Editor’s Note: Material in the story below may be disturbing to some readers.
As some Indigenous survivors of so-called Indian hospitals gear up for class action lawsuits, others like Paul Aliktiluk are being flooded with memories of abuse.
“I don’t care about the money,” he said. “I just want people to know what happened to us.”
Aliktiluk’s voice trembled with emotion as he told his story to APTN Investigates for the first time outside of his immediate family.
“What I remember is that there were a bunch of us over there. I remember their faces,” he said. “I was just little, four or five years old.”
He recalled being given strong medication at the Ninette, Man. sanatorium where he was sent for tuberculosis treatment. He said his body wasn’t able to handle it.
“I could not hold it in my stomach,” he said.
Nurses would scold him for vomiting on the floor or the bed. They made him scoop it up and put it in a bowl of custard.
“They would mix it and they made me eat it.”
Caption: Ninette Tuberculosis Sanatorium
(source: Manitoba Archives, L.B Foote fonds)
That was far from the worst abuse experienced by the now 58-year-old.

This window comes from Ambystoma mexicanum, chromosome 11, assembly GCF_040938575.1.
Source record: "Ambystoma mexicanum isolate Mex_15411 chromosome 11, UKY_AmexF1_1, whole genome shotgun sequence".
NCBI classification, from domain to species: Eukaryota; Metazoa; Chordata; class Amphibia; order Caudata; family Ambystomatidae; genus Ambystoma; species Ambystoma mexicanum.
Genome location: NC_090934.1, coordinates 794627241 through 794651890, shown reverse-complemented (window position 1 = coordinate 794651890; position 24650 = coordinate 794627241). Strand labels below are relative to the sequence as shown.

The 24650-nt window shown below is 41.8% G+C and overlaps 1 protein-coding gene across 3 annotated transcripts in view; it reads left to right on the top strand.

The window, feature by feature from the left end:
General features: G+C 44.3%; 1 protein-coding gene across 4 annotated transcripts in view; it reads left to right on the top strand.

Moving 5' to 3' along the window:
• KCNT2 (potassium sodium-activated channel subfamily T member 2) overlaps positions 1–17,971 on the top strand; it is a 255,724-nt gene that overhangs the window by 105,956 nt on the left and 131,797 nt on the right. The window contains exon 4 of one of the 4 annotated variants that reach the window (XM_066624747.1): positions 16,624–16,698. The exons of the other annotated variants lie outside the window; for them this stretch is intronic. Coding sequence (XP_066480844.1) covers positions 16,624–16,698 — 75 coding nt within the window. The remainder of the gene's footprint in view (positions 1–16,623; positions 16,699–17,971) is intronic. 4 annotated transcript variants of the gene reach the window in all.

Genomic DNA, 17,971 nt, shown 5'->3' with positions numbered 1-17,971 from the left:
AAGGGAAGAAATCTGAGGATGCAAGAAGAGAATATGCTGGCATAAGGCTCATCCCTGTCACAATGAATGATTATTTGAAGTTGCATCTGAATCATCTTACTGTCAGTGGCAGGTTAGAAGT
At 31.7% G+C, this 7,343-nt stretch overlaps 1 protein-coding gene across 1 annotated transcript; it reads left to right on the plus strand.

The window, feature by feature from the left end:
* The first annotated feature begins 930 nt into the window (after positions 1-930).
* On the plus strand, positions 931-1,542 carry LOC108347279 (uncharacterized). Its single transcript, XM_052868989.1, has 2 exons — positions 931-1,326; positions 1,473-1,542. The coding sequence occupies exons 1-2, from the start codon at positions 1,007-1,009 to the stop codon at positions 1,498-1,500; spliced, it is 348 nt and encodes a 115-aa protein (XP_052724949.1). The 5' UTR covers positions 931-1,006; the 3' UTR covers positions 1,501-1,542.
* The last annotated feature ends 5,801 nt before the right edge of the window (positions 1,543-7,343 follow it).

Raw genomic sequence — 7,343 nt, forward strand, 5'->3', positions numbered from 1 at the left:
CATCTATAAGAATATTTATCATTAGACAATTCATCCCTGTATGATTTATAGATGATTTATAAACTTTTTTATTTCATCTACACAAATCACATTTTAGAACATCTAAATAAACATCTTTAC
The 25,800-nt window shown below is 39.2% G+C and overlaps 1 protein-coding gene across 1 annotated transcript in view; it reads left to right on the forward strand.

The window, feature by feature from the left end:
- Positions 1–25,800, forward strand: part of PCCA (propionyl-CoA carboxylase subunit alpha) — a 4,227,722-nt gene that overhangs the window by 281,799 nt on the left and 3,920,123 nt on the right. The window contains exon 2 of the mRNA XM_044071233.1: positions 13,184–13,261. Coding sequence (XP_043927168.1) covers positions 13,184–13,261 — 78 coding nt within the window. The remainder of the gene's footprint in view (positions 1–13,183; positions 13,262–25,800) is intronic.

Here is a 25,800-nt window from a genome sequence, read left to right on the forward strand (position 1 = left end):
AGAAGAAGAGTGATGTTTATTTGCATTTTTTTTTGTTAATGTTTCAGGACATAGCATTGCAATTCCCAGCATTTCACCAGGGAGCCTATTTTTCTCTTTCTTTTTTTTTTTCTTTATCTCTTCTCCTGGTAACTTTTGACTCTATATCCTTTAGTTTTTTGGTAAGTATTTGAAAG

“There were times I was taken to the washroom and they would put me in a little collar and they used to chain me in the washroom and turn off the lights,” he recalled, “Some nurses used to fondle my boyhood and stick their fingers in my rear. It hurt very much.”
Aliktiluk was among 80 Inuit sent to the Ninette, Man. sanatorium during the 1963 Eskimo Point tuberculosis outbreak. The area is now known as Arviat, Nunavut.
Caption: Map drawn by Dr. Percy E. Moore illustrating the 1963 tuberculosis outbreak at Eskimo Point
(source: Manitoba Archives)
He said he doesn’t know how long he was at Ninette but by the time he returned home, he could no longer communicate with his Inuktitut-speaking parents.
“I remember going home. I only spoke English and when I got home I couldn’t understand my parents,” he said.
He explained he tried to tell his parents what happened in his teens.
“I didn’t bring it up again while they were alive because they didn’t believe me,” he said. “I just quit talking about it.”
The memories of the abuse at Ninette haunted him through the years, leading to suicidal thoughts and angry outbursts. He eventually became a peace officer in Arviat, acting as a liaison between the RCMP and the community. After he married in his early 20s, he finally told his wife what had happened.
“She just hugged me for a long time.” he said. “That lifted me up, I felt a little better.”
Survivors coming forward
Dozens of survivors and their families came forward with stories of physical, sexual and emotional abuse after a series of stories about Indian hospitals and sanatoriums on APTN National News and APTN Investigates.
A $1.1-billion class action lawsuit was filed earlier this year with others in development.
Aliktiluk said he is encouraged by the attention and hopes it will lead to healing for survivors like him.
“You can’t keep it bottled up inside, It has to come out,” he said. “I want people to know the truth of what happened to us.”